And this is because we know, on some level, that it will hurt even more than we already fear it will.

* * *

Assuming everybody hasn’t headed for a convenient stairwell to hang themselves, I wrote a guest column for Baseball Prospectus about how technology has struck down distance on a barrier to fandom, with some further ruminations on nostalgia. (I promise they’re far less depressing.) I’d be honored if you’d give it a read.

4 comments to Bracing One’s Self (Or Trying To)

  • Matt from Woodside

    He’s a once-in-a-generation player, and I’m not even talking about this season. I’m talking about the smile and the secret handshakes and the anger he wore on his sleeve when Jerry Manuel on his first day as manager pulled him when he came up gimpy running on a sure out at first.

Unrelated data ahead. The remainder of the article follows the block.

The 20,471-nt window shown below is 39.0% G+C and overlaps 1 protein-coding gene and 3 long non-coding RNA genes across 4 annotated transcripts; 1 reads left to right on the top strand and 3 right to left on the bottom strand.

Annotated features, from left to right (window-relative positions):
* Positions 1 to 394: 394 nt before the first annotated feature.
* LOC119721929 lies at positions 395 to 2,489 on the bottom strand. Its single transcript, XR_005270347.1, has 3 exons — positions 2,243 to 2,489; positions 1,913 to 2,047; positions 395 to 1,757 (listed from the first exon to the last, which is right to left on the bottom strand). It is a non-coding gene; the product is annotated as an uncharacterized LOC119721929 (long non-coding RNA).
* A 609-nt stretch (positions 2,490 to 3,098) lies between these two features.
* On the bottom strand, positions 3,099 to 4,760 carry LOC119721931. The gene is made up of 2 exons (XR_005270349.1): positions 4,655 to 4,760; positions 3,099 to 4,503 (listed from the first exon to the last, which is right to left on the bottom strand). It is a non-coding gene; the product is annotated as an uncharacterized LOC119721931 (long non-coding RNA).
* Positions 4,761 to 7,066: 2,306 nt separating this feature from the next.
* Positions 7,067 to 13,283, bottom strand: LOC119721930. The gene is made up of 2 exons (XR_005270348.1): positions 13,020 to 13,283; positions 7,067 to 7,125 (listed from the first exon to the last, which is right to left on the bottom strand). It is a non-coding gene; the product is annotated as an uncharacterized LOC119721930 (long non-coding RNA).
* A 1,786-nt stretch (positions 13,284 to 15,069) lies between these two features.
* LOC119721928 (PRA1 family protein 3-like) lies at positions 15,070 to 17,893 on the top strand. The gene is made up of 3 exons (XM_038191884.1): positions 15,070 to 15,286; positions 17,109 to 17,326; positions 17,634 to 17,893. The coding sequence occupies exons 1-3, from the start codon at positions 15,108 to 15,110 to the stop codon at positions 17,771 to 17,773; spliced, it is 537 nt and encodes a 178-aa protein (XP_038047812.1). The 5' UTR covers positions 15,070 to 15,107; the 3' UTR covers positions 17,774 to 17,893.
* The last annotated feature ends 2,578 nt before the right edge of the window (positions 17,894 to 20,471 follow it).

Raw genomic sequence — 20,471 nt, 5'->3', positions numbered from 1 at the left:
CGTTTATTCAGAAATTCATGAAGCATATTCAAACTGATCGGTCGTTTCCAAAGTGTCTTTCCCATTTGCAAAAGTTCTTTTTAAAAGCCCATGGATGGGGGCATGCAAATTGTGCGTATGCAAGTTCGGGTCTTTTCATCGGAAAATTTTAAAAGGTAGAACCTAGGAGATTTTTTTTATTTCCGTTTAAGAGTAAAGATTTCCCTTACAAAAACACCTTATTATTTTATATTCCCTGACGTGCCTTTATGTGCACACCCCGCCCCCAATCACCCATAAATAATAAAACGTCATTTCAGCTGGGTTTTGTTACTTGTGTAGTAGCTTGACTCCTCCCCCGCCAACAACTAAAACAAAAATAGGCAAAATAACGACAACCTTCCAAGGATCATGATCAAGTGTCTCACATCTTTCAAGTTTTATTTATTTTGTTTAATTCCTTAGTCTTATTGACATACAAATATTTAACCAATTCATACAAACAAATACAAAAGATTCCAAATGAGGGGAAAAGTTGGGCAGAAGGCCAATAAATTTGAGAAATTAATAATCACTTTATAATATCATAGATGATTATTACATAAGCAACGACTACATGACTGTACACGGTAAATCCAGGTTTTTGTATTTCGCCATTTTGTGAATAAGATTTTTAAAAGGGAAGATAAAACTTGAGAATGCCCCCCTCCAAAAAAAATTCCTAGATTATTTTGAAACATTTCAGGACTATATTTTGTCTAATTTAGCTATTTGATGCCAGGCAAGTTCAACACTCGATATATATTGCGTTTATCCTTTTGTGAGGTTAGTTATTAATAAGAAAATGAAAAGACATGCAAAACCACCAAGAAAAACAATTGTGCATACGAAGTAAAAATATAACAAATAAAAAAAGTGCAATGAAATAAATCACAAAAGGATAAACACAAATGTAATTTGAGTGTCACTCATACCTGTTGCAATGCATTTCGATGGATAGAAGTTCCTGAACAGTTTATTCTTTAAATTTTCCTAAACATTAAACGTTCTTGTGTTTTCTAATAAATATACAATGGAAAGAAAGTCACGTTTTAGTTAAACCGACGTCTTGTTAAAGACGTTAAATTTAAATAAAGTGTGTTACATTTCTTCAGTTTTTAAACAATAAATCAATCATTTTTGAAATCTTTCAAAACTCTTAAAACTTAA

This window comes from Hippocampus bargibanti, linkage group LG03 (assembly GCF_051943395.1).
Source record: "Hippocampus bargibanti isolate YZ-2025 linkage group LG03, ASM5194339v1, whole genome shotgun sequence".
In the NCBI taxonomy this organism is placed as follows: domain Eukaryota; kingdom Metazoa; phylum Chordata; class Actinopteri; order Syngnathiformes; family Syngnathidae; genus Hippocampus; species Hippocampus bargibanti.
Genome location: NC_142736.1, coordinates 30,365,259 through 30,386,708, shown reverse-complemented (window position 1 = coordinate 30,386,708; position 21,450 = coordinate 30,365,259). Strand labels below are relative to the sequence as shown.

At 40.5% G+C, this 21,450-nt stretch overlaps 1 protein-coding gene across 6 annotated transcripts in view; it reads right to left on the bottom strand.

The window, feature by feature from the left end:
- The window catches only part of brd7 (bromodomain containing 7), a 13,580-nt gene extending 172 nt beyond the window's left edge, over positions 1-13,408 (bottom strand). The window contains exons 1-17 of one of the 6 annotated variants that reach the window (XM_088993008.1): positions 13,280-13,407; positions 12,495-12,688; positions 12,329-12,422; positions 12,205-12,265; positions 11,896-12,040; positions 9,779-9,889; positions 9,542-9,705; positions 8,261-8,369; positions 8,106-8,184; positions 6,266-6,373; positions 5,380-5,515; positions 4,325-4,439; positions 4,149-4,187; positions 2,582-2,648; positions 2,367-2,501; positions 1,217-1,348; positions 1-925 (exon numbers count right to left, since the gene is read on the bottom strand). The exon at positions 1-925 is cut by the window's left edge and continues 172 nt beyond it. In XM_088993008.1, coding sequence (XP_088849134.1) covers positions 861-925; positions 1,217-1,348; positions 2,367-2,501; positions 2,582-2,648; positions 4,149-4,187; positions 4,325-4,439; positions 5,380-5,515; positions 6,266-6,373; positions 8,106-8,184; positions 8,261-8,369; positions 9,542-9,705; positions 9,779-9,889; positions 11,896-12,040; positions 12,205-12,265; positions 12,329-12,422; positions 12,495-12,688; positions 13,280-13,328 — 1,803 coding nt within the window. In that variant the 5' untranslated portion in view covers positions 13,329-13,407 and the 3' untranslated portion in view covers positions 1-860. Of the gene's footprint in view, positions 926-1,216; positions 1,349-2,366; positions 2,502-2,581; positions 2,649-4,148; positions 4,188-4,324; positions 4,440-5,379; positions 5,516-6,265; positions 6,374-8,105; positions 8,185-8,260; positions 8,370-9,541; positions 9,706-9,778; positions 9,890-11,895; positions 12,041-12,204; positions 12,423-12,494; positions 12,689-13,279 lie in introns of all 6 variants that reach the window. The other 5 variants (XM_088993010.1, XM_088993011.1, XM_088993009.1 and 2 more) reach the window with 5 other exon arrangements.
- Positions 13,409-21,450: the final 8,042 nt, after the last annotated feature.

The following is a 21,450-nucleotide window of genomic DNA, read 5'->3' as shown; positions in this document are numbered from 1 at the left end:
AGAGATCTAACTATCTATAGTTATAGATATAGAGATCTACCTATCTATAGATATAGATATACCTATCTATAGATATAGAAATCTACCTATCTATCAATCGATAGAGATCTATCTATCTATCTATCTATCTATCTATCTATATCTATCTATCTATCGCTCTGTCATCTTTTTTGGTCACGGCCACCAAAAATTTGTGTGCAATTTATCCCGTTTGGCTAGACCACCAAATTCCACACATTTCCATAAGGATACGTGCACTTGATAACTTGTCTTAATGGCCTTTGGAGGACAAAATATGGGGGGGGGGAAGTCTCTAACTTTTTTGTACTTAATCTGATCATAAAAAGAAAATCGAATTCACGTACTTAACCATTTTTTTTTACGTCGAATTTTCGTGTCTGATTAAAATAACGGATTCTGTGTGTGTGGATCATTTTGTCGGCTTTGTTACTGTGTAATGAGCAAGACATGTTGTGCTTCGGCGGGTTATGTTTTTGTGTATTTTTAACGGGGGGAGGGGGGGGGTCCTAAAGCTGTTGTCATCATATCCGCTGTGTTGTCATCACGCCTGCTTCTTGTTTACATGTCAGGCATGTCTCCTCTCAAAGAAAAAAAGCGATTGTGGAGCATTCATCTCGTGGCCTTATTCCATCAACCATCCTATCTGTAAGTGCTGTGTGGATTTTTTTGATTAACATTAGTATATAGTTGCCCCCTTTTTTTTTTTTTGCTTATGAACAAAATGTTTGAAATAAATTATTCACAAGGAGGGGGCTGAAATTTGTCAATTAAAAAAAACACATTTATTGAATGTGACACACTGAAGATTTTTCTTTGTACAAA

This is a star every Mets fan has watched develop since the horrible depths of 2003. He’s going to shatter every Mets record for doubles and triples and steals if he stays. He is a product of the Mets’ system. Why on earth should a team as wealthy as the Mets give Reyes away for three or four guys who might be good in three years?

  • Reyes must stay- unless they have a better plan in mind- which we all doubt!

    Once again we fall short the elusive 500. mark. I believe it was about 5 weeks ago when we hit it at Yankee Stadium.. With 13 of our next 16 on the road before the break, these next 2 and a half weeks will probably set up the remainder of our season in terms of simple respectability..Hold on folks..

    Rich P

  • dmg

    jason, we’re fans, and as fans we have a somewhat different lens from management. but i cannot believe that management would be so stupid as to think there is anything like an upside to trading reyes.

    this is like a seaver trade, and i don’t know anybody who thought that worked out well for the team, even though they got norman and flynn and hendu and zachry (and it’s a measure of how infamous that trade was that i didn’t have to look up the names involved).